How do I convince my friend not to go to Ross? Or is this the right path for her?

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Sep 23, 2023
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My friend and I are pre-med. She is a senior and I am a sophomore at a large state school. I've heard some negative things about Caribbean schools specifically regarding cost, living conditions, and match rates. I've discussed these concerns with my friend as she goes through the application process, but she doesn't seem to take me seriously. For context her GPA is ~3.3, 1st MCAT was 479 in Jan 2023, she retook in Aug 2023 and got a 500. She has lots of leadership experience, minimal research, and moderate clinical experience/shadowing.

She's very adamant about applying this cycle and refuses to take a gap year on the basis that it will throw off her timeline for marriage and kids. She is also very adamant about not attending a DO school citing that only an MD would satisfy her and her family even if it's at a Caribbean school. However, she is applying to a handful of DO schools.

She was recently offered conditional acceptance to Ross if she passes their 15-week MERP program. Is this program a cash-grab or a genuine way to help students succeed? Can anyone speak on the true success rate? (She has told me 96% of their students pass first try)

Although she's telling me that she's still considering other schools, it seems like she has her heart set on Ross and has decided to begin MERP in April. She knows not all Caribbean schools are good, but repeatedly cites Ross' 97% match rate, and wide range of clinical rotations as reasons to attend. She's also very dead set on going into psychiatry and states that since she's not going into a competitive specialty, Ross' match rates shouldn't be an issue. Money is also not an issue in her mind since her family is well off.

She doesn't want to reapply (which I can understand to an extent) since it would decrease her chances significantly and she wouldn't have a committee letter from our school (which apparently is a big disadvantage to an application, I'm not really sure about this)

Is there anything else I can show/tell her to convince her that she can do better than Ross? And that taking a gap year and reapplying would be better? Or if there are people from Ross on here, would you advise her to continue on this path?

I care for her and I don't want her to end up in a difficulty situation. But it doesn't seem like the information I have now is convincing enough for her to reconsider.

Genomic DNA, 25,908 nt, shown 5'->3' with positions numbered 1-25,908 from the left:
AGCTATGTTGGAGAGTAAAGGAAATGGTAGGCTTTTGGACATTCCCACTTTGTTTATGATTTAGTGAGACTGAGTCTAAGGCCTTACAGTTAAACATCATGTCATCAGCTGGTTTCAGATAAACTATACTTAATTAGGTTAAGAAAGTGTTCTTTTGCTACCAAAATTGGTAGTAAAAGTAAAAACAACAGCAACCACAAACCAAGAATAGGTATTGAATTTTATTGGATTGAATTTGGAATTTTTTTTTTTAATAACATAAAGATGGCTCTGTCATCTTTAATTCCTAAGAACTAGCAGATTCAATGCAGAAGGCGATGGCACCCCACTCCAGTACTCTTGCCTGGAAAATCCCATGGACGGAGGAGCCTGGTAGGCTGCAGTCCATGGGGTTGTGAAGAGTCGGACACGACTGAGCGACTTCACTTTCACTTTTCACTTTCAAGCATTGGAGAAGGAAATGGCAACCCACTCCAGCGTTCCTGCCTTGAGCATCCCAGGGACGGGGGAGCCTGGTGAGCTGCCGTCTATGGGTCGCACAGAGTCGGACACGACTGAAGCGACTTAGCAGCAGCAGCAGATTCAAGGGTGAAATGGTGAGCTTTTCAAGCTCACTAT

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If she has a 3.3/500, I doubt 1 year of gap is going to fix the problem. Others here are in a better position to comment about her chances of getting into a DO, but it looks marginal to me. She'd need a much better MCAT, or a better GPA. The latter would require a post-bacc which will almost certainly take more than 1 year. She already has two scores on the MCAT, so stacking a third one so quickly may also be an issue - even if she can score significantly better.

If someone is going to go to a Carib school, Ross is a reasonable choice. MERP is a real thing, but I doubt their 96% success rate there - seems unrealistic.

Pysch is much more competitive these days. Looking at Ross's match list for psych, 34 of 597 students matched to psych. Worth looking at the list to see what programs they were able to get into so your friend can be realistic: 2023 Residency Appointment List | Ross University School of Medicine

97% match rate is "spin". It doesn't count the people who fail out, and also is likely a "placement rate" so includes people who don't match and end up scambling into something -- likely not what they wanted. Hard to get solid numbers, but for the better carib schools it looks like about 70% of people make it to graduation and into residency.

Honestly, the major downsides here are money and opportunity. If she goes to Ross and fails out, that's lots of lost money. But if her family is paying and she won't have big loans, that's less of an issue. The other issue is opportunity -- it's possible psych will get more competitive and she might have trouble getting any spot, or she might have trouble getting the spot she wants / the geography she wants. Then again, psych might get less competitive. She might change her mind in medical school and suddenly want orthopedic surgery. Bottom line is that she will have more opportunities / open doors in a US MD/DO.

With a 3.3/500, she's at relatively higher risk of failing out.
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She should consider podiatry. Lots of doom and gloom on the forums here, but there are upsides worth considering. GPA/MCAT requirements are much less competitive. You graduate as a physician, albeit a very narrowly focused one, and you can be surgical or non-surgical. Pay isn’t nearly as good, which is a big downside. It’d be worth talking to/shadowing a podiatrist to get a better perspective given where she’s at.
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